Casey: Ok, so make sure all the forms are properly filled and links are working and some research is done. What kind of startup would you not allow in?
Todd: FI is definitely geared towards scalable businesses.
If you’re launching a food truck or perhaps a Shopify drop-shipping store then it’s unlikely you’ll get the full value from the program. That said, the learnings involved are mostly sector agnostic. We’re not looking for great ideas, because when talking about building a company there are none.
There is, however, great execution and incredibly hard work done by talented people who care about solving a problem. That is what we look for because we believe there is a repeatable process that can help refine that horsepower, a structure that can focus it towards the right big hairy audacious goal, and a network of amazing individuals that can socratically guide one along the way.
We build great entrepreneurs; great entrepreneurs build great companies.
Casey: How important is a mentor network in a startups success? What kind of mentors does Founder Institute Western Canada have?
Todd: Having an active mentor network at your disposal is an essential part of building a successful startup.
Every successful entrepreneur will tell you that it takes a village. A mentor provides so much more than just advice, whether it’s opening up their rolodex and making introductions to key hires or partners, keeping us accountable, or just being a shoulder to cry on when we need it (and we always do).
At FI we pride ourselves on being able to offer more than introductions to great mentors; we’ve put in the work to cultivate relationships with each and every one of them, built on reciprocity and value creation. Knowing that as our entrepreneurs pass through our programs and continue on their journeys our mentors will remain there with us on the front lines of grassroots venture building makes it vital that we invest heavily in maintaining great relationships with them and striving to return value to them in kind for their contributions.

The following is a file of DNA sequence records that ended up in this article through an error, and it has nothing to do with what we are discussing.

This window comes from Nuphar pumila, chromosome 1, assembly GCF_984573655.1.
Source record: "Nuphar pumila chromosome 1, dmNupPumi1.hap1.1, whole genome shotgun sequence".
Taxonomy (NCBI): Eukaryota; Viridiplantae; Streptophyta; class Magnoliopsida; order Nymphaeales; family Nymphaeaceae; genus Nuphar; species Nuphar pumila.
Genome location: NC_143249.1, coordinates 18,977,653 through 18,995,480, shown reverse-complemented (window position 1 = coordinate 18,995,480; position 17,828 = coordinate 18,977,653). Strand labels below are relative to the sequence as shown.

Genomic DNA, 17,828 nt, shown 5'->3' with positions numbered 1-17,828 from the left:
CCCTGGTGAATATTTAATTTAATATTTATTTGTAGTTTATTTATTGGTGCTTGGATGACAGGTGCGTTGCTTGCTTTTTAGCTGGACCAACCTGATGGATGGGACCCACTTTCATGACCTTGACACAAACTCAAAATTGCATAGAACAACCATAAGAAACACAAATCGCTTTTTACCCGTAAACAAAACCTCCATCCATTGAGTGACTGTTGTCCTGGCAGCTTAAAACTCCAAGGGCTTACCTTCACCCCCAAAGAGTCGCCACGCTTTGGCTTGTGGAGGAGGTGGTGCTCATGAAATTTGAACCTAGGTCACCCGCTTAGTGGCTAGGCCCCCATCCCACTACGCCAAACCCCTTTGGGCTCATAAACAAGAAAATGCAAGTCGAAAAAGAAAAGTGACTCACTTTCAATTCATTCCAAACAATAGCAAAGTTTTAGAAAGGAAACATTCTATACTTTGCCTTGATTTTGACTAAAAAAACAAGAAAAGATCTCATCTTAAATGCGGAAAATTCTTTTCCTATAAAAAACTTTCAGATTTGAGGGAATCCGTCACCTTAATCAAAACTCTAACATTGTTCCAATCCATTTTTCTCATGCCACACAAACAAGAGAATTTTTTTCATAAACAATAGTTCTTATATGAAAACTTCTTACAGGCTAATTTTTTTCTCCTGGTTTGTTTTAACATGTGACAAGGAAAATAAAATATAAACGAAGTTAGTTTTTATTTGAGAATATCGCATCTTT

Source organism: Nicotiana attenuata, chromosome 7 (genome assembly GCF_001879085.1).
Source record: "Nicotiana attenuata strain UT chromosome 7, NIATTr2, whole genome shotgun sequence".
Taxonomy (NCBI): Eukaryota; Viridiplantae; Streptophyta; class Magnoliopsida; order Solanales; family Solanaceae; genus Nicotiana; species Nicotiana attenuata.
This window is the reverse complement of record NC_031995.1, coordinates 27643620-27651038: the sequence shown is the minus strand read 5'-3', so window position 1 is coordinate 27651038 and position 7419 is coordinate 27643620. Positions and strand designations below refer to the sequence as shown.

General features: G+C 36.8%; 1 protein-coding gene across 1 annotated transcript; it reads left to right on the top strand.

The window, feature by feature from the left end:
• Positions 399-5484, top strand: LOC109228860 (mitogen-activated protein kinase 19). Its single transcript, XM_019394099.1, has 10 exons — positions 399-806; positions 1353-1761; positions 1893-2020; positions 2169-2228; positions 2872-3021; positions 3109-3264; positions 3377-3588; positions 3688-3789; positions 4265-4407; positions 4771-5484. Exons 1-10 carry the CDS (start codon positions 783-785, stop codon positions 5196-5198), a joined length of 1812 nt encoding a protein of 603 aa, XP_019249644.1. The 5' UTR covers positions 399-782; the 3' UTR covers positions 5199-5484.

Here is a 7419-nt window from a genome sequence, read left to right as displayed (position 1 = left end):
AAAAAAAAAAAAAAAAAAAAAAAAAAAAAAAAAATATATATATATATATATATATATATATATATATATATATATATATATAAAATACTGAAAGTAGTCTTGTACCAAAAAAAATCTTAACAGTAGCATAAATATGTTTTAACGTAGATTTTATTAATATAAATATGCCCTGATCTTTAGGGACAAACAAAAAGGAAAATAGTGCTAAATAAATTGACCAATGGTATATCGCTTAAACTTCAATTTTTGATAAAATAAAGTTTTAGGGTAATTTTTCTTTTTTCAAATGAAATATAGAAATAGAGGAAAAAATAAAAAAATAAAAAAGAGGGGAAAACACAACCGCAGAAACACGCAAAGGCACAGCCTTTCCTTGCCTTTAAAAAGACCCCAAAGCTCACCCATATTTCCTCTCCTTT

Our mentors span the gamut of attributes, from CEOs who have raised hundreds of millions of dollars, to the Angel and VC investors who have invested in hundreds of startups for decades as the fuel driving our startup ecosystem.
As Eleanor Roosevelt once said, “Learn from the mistakes of others. You can’t live long enough to make them all yourself.”
Casey: The majority of teams for Western Canada are coming from Vancouver where would you like to see teams come from in WC that you think have something to offer?
Todd: We, like many companies nowadays, are starting to realize the potential of working in this digital-only environment, here in the midst of our first fully-remote program. And, like many others, are realizing that the benefits outweigh the cons. One of the benefits, other than saving on pants, is the opportunity to take our program to the far reaches of Western Canada, and even beyond. It is incredibly satisfying to be able to tie together mentors and entrepreneurs from Nelson to Nunavut and watch magic happen. Many areas of Canada simply don’t have startup communities or startup hubs to access, and despite a plethora of information and online courses there lacks a sense of togetherness, of familiarity, and of being understood.